The journalist and author of ‘From time immemorial’Joan Peters (pictured), who died on 5 January 2015, was not without her critics. In charting population movement to and from Palestine, however, she was one of the few to point out the flight of Jews from Arab countries. Michael Curtis writes this tribute in The Commentator:
Concerning the refugee issue, Peters emphasized the point that the
number of Jewish refugees driven from Arab lands in the late 1940s was
at least equal to the number of Palestinian Arabs displaced from areas
held by Israel after the 1948-49 war, a war initiated by Arab states
against the newly created State of Israel.
Peters was surprised that although whole populations of Jews had been
forced to flee from Arab countries, there were few documents about this
flight, although there were stacks of documents about Arab refugees.
The question that arose was the authenticity of those Arab refugees.
Peters’s starting point was the analysis of the pattern of Arab
immigration and the population movements of Arabs from 1893 to 1947 in
five regions of Palestine.
Demographic experts can legitimately disagree about the figures
presented, as some do for tactical, political as well as scholarly
reasons, about the population statistics, but the thrust of the
presentation is clear.
In their rewriting of history, Palestinian leaders and writers argue
that a Palestinian people had been living in the area from the days of
the Canaanites, of whom they claim to be the descendants, for seven
They compare this proposition to the claim of Jews, who have been in
the area for “only” 5,000 years. Mahmoud Abbas, hardly a profound
historical scholar, declared that Jews are “incidental in history. We
[Palestinians] are the people of history. We are the owners of history.”
This is the crux of the Arab-Israeli conflict: the refusal of
Palestinians to acknowledge, or at best their attempt to minimize, the
historic relationship of Jews with the land of Palestine.
One need not bother with the absurd Palestinian fairy tale about
7,000-year-old ancestors. So much evidence places Jews in Palestine.
Peters reported on the analysis of population movement in the
20th century, an analysis that presents a picture relevant to present
discussion of the Middle East.
Peters showed that from 1893 on, there were more Jews in areas of
Jewish settlement of Palestine than Arabs. Jewish settlers did not
displace native Arabs. On the contrary, they attracted them. Some Arabs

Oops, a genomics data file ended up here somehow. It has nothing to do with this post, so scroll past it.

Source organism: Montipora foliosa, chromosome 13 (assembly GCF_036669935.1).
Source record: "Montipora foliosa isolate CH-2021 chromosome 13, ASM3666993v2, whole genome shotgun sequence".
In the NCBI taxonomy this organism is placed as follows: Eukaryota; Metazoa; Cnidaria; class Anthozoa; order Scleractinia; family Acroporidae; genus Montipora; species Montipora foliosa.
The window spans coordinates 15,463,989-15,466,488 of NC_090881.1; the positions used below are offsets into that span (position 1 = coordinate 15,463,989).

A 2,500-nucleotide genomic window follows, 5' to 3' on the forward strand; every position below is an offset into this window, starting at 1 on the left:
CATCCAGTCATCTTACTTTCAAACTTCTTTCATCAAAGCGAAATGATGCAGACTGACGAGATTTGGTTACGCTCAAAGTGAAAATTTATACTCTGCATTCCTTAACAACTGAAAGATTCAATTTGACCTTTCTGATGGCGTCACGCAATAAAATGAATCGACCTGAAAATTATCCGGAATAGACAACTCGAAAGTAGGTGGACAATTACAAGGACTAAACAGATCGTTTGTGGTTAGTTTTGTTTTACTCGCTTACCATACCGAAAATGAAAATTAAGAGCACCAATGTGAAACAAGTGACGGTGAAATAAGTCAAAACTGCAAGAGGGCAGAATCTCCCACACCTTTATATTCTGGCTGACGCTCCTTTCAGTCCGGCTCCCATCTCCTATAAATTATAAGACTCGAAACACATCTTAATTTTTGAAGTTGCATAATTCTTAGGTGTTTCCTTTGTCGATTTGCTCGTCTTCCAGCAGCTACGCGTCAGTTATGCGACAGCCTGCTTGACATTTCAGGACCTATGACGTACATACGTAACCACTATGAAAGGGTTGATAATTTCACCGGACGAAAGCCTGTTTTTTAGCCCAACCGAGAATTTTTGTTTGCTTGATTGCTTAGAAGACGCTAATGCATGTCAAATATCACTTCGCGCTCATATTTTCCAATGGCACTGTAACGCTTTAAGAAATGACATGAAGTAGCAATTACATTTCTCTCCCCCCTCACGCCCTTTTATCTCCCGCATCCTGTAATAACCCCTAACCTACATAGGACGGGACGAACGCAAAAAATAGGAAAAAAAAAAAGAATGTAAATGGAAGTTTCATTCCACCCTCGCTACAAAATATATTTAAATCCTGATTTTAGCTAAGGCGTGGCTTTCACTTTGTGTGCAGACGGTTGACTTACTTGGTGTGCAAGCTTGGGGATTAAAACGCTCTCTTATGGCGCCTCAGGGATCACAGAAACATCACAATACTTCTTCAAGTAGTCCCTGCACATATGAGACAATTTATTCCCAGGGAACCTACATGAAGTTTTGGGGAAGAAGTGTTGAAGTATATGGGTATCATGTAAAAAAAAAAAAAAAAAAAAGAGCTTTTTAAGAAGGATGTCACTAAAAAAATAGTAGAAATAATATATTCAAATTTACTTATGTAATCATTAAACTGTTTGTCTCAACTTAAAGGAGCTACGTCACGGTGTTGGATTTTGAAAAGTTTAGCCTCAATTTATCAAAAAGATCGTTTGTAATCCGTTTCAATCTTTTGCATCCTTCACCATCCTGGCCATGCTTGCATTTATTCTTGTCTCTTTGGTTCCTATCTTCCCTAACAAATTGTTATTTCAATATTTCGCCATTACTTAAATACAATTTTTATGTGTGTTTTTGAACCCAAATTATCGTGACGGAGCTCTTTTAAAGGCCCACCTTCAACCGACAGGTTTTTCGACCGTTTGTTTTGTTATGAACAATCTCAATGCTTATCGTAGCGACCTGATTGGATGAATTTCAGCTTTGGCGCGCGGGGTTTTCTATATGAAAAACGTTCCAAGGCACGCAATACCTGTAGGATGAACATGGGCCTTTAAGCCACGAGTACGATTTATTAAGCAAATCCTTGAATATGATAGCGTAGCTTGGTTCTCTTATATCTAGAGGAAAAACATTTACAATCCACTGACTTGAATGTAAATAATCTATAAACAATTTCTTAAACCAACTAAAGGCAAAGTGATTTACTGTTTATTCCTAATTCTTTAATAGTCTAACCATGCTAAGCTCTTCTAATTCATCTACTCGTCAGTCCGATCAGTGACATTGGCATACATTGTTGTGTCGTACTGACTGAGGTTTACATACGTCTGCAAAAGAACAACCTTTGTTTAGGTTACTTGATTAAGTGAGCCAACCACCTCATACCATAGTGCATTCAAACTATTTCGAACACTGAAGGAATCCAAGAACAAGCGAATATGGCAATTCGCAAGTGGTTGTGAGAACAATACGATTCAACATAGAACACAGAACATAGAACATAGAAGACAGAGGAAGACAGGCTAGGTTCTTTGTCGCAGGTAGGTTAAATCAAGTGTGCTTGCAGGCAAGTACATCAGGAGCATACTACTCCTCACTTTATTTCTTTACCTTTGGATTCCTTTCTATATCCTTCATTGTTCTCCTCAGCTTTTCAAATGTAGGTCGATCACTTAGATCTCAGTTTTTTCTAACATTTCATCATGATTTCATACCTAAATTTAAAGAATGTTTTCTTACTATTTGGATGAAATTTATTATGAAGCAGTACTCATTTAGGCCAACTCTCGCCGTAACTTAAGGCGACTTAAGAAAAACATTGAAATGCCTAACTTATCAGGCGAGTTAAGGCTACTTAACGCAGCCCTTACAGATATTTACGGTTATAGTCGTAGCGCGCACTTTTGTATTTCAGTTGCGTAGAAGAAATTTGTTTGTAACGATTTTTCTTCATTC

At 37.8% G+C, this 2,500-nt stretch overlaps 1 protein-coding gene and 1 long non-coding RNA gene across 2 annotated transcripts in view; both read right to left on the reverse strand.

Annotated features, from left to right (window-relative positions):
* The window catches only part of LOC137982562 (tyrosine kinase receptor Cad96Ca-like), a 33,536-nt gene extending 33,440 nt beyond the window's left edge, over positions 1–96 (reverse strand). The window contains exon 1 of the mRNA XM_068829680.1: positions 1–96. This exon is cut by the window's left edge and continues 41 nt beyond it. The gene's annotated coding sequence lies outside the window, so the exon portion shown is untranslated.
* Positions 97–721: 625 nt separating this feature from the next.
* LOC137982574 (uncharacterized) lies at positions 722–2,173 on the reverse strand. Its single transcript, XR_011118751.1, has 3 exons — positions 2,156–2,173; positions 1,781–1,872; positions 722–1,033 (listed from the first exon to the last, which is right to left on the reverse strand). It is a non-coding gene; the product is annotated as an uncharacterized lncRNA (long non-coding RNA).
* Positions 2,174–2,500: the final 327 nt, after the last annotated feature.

came from other parts of the Palestinian area to live in the Jewish
areas. But most came from surrounding Arab countries and areas.
Peters’s argument echoes conclusions of official British reports. The
Hope Simpson Report of October 1930 comments on “the illicit [Arab]
immigration through Syria and across the northern frontier of
At the same time, that report recommended limiting Jewish immigration
based on the “economic absorptive capacity” of Palestine. A similar
recommendation was made in the British Passfield White Paper, also of
A somewhat different emphasis on the issue was made in the Peel
Commission Report of July 1937. It stated, “Much of the land [where Jews
had settled] now carrying orange groves [was] sand and uncultivated
when it was purchased. The shortage of land is due less to the amount of
land acquired by Jews than to the increase in the Arab population.”
The data undercuts Arab territorial and national claims. The exodus of
Arabs as a result of the 1948-49 war was mostly of relatively recent
arrivals. They left to go to areas from where they or their ancestors
came: other areas of Palestine, such as the West Bank, or to the country
of their ancestors, where they have not, with the exception of Jordan,
In this respect, in the light of endemic anti-Semitism in the Middle
East, it is also worth pointing out the historical truth about Jewish
experience in Arab countries.
The concept of a “golden age” for Jews in those countries during which
Jews and Muslims lived happily together, particularly in the Magreb
countries, is an imaginary portrait. More accurately, Jews, and
Christians, too, were second-class citizens, dhimmis, who lived in a
condition of inferiority, or in misery and fear.
Rather than a state of equal coexistence, more usual were persecution,
humiliation, and massacres in Casablanca, Fez, and Settat. Forced
conversions and accusations of ritual crimes were not unknown.
It is high time that “the international community” and well-meaning
social and religious organizations gave up their adherence to a
fallacious narrative to validate their imagined view of Palestinians,
and perhaps their anti-Semitism, to consider rationally and honestly the
Peters version of the conflicting claims of Jews and Arabs in the